Shen Zhou, the quintessential Ming scholar-amateur painter, preferred to live in retirement rather than risk the vicissitudes of government service. He devoted much of his later life to an exploration of the brush style of the fourteenth-century recluse-painter Wu Zhen. Shen's painting epitomizes the scholar-amateur tradition of self-expression; by depicting the interior world of the mind and heart, it embodies the essence of Chinese artistic striving. The painting's imagery is about private places: secluded dwellings hidden in the heart of the landscape. Shen's calligraphic brushwork, like handwriting, subtly conveys the writer's mind and personality. Shen's most ambitious landscape composition—the scroll is over fifty-six feet long—it shows the artist systematically reinterpreting Wu Zhen's brush idiom while striving for a new compositional monumentality.
The painting remained incomplete at Shen Zhou's death. In 1546 it was rediscovered by Shen's illustrious pupil Wen Zhengming, who added finishing touches. Wen's inscription recounts: "The composition was already fully realized, but the dotting and washing had not been completed. I, his student, have now finished it. But consider my clumsy effort, how could I add to this 'sable tail'!"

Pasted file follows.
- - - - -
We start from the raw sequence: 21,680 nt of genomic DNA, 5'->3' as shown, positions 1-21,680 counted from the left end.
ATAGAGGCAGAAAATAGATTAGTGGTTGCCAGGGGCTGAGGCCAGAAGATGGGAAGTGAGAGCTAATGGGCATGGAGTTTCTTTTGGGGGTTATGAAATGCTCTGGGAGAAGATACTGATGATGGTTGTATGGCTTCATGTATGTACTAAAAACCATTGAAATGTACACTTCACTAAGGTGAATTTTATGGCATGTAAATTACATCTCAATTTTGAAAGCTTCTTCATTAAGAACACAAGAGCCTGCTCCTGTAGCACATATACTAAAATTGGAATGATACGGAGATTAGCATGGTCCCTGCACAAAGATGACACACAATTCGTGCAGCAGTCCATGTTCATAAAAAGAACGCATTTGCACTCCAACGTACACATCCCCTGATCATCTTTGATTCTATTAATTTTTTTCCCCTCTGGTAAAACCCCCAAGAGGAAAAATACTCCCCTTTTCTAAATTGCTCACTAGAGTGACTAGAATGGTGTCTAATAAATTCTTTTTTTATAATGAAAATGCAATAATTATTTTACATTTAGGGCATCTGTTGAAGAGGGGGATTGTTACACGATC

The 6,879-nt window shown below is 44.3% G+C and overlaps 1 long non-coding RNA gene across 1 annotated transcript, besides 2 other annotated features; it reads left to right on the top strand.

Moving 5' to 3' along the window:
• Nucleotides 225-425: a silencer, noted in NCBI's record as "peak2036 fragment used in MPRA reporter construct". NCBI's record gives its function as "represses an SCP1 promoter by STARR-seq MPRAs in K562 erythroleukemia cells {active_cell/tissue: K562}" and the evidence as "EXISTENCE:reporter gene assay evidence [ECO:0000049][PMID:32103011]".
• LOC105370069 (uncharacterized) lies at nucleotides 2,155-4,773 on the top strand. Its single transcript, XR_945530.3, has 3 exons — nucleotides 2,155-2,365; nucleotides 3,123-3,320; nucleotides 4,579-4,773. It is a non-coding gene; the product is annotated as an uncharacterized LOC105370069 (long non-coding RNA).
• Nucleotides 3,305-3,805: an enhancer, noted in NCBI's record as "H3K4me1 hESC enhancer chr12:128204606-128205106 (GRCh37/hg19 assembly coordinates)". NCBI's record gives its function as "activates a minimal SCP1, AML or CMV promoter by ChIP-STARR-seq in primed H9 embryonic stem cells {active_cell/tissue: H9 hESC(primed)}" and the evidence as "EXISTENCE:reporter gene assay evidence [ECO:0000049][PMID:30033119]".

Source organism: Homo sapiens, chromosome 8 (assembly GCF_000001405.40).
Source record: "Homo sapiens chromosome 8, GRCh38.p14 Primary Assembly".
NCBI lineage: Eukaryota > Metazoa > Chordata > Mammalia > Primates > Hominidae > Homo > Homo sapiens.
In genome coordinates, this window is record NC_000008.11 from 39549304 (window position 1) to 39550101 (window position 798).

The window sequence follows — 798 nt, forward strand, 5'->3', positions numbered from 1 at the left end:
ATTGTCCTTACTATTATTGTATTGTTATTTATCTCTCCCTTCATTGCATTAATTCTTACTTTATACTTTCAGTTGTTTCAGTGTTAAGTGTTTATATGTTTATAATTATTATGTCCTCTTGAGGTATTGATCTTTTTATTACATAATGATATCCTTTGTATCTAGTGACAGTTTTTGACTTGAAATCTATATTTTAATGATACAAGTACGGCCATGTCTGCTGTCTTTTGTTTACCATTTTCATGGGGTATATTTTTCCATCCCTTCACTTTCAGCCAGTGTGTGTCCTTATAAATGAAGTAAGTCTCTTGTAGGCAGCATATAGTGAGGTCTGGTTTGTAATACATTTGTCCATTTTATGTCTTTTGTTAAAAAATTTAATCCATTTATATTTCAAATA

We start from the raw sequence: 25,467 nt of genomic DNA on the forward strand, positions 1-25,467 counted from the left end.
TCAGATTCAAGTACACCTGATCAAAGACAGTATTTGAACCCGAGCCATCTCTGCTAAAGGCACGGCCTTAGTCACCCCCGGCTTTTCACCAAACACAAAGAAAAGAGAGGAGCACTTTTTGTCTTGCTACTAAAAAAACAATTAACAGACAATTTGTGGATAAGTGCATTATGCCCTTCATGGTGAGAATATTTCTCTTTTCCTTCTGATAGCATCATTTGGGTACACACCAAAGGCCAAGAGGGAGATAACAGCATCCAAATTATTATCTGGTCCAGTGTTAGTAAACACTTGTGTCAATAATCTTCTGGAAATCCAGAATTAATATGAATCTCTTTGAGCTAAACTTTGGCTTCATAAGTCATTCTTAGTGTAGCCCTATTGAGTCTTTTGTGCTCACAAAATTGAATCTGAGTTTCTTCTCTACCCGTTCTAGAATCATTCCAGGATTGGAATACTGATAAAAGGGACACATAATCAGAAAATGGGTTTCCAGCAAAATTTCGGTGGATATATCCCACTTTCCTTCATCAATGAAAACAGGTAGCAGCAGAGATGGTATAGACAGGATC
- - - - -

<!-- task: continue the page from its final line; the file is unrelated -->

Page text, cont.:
[ Wan-go H. C. Weng , New York, until 1990; sold to MMA]
New York. The Metropolitan Museum of Art. "The New Chinese Galleries: An Inaugural Installation," 1997.
Princeton University Art Museum. "Brush, Implication & Consequence-landscape of Ming and Qing [Ch'ing] China (1368–1911)," April 4, 1998–June 14, 1998.
New York. The Metropolitan Museum of Art. "Traditional Scholarly Values at the End of the Qing Dynasty: The Collection of Weng Tonghe (1830–1904)," June 30–January 3, 1999.
New York. The Metropolitan Museum of Art. "Chinese Painting, Masterpieces from the Permanent Collection," August 28, 2004–February 20, 2005.
New York. The Metropolitan Museum of Art. "Bridging East and West: The Chinese Diaspora and Lin Yutang," September 15, 2007–February 10, 2008.
New York. The Metropolitan Museum of Art. "Landscapes Clear and Radiant: The Art of Wang Hui (1632–1717)," September 9, 2008–January 4, 2009.
New York. The Metropolitan Museum of Art. "Arts of the Ming Dynasty: China's Age of Brilliance," January 23–September 13, 2009.
New York. The Metropolitan Museum of Art. "The Yuan Revolution: Art and Dynastic Change," August 21, 2010–January 9, 2011.
New York. The Metropolitan Museum of Art. "Chinese Gardens: Pavilions, Studios, Retreats," August 18, 2012–January 6, 2013.
Suzuki Kei 鈴木敬, ed. Chûgoku kaiga sogo zuroku: Daiikan, Amerika-Kanada Hen 中國繪畫總合圖錄: 第一卷 アメリカ - カナダ 編 (Comprehensive illustrated catalog of Chinese paintings: vol. 1 American and Canadian collections) Tokyo: University of Tokyo Press, 1982, pp. 74–75, cat. no. A13-033.
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